Sunday, August 23, 2009
I just had to share this article, AMERICANS AT THE TABLE: REFLECTIONS ON FOOD AND CULTURE (it's kinda long but it tickled both my funny bone and my interest). I ran across this culinary tale in E Journal, USA:U.S. Society & Values, put out by the U.S. Dept. of State/Bureau of International Information Programs.
Damn, that's quite a mouthful!
You should go and read the whole paper, it's got tons of recipes and history about how different foods became staples in the USA.
The author, though a native of the American South,disdains the region’s signature liquid refreshment, iced tea. He sees perversity behind the popularity of the highly sweetened drink, which he calls an “insipid banality,” but that doesn’t stop him from offering the reader guidance on how to prepare it.
"There are people who eat cold pasta salad. They enjoy despoiling their greenery with gummy, tasteless squiggles of tough, damp bread dough that are usually made palatable only when heavily disguised with hot tomato sauce and a stiff mask of Parmesan cheese. This salad does have the virtue of economy. Wednesday leftovers can be marketed to Thursday customers of perverse taste.
It is probably perversity also that accounts for the prevalence of ice tea in our American south. It was Edgar Allan Poe who first diagnosed this immitigable contrariness of human nature in his short story, The Imp of the Perverse, and he undoubtedly saw it as a normal trait of Dixie character. But please include me out. I am one southerner who detests that dirty water the color of oak-leaf tannin and its insipid banality. When I am offered ice tea by one of our charming southern hostesses, I know I’m in for a long afternoon of hearing about Cousin Mary Alice’s new babe and its genius antics in the playpen.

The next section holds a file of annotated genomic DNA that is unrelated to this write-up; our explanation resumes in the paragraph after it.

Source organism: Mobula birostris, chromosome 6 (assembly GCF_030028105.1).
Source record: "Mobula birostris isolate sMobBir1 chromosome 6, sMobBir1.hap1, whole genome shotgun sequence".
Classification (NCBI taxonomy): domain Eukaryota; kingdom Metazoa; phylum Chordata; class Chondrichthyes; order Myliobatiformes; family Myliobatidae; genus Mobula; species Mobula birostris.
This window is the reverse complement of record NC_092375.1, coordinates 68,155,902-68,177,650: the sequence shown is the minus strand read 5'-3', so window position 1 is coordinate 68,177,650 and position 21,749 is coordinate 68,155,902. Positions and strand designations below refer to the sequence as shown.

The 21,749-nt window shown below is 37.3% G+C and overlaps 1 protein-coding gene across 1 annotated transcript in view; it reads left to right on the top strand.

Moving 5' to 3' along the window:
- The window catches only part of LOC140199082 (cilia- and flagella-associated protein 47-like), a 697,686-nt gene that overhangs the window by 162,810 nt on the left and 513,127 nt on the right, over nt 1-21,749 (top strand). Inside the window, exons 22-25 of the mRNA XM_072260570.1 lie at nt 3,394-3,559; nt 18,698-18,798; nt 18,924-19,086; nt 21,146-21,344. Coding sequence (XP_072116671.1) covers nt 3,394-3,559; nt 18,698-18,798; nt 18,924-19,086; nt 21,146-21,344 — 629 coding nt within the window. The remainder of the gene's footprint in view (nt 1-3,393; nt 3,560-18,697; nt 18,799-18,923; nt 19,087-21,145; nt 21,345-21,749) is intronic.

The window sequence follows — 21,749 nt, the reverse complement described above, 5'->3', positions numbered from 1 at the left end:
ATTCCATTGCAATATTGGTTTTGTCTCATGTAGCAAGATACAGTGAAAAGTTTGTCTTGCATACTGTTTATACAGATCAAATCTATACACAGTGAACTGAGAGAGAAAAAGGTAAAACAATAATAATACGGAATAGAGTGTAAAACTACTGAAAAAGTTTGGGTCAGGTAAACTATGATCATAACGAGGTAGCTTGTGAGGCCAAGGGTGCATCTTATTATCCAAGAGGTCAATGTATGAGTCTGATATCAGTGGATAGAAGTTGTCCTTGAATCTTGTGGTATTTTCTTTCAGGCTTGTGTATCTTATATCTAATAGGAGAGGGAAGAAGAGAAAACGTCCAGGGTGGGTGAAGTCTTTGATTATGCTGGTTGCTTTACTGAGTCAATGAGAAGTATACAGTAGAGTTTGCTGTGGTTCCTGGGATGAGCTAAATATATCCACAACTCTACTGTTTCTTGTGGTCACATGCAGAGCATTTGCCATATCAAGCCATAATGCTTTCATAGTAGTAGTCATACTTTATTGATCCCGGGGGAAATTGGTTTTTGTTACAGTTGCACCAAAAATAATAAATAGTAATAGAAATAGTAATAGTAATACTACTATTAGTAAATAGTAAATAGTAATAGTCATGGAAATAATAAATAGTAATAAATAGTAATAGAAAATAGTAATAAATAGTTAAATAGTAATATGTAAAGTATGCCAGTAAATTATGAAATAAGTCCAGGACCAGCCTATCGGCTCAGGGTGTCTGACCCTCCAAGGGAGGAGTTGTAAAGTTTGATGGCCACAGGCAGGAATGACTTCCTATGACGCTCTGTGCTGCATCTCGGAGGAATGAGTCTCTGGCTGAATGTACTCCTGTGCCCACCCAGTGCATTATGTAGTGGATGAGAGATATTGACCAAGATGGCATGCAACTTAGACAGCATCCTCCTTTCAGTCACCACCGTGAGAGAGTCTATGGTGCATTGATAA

Hot tea makes sense. It can relax as well as stimulate and in fact may be sipped as a soporific. It can offer a bouquet pungent or delicate and causes us to understand why the Chinese designated certain strains of flowers as “tea roses.” It can be a topic of conversation, too, as southerners revive the traditional English debate as to whether the boiling water should be brought to the pot or the pot fetched to the water. Such palaver reassures us that all traces of civilization have not disappeared under the onslaughts of video games and e-mail.
But if you ice the stuff down it cannot matter in the least whether the water or the pot has journeyed. Any trace of the tea’s bouquet is slaughtered and only additives can give this tarnished liquid any aroma at all. There is, of course, plenty of discussion about these added condiments. Even the mildest of southern ladies may bristle and lapse into demotic speech when they consider that a glass of ice tea
has been improperly prepared.
Notice that we say, “ice tea.” Anyone who pronounces the successive dentals of “iced tea” is regarded as pretentious. And if you say “Coca-Cola” you will be seen as putting on airs, just as obviously as if you employed “you” as a collective pronoun. Down here we say “you-all,” “CoCola,” and “ice tea” and collect monetary fines from strangers who misspeak. Ignorance before the law is no excuse.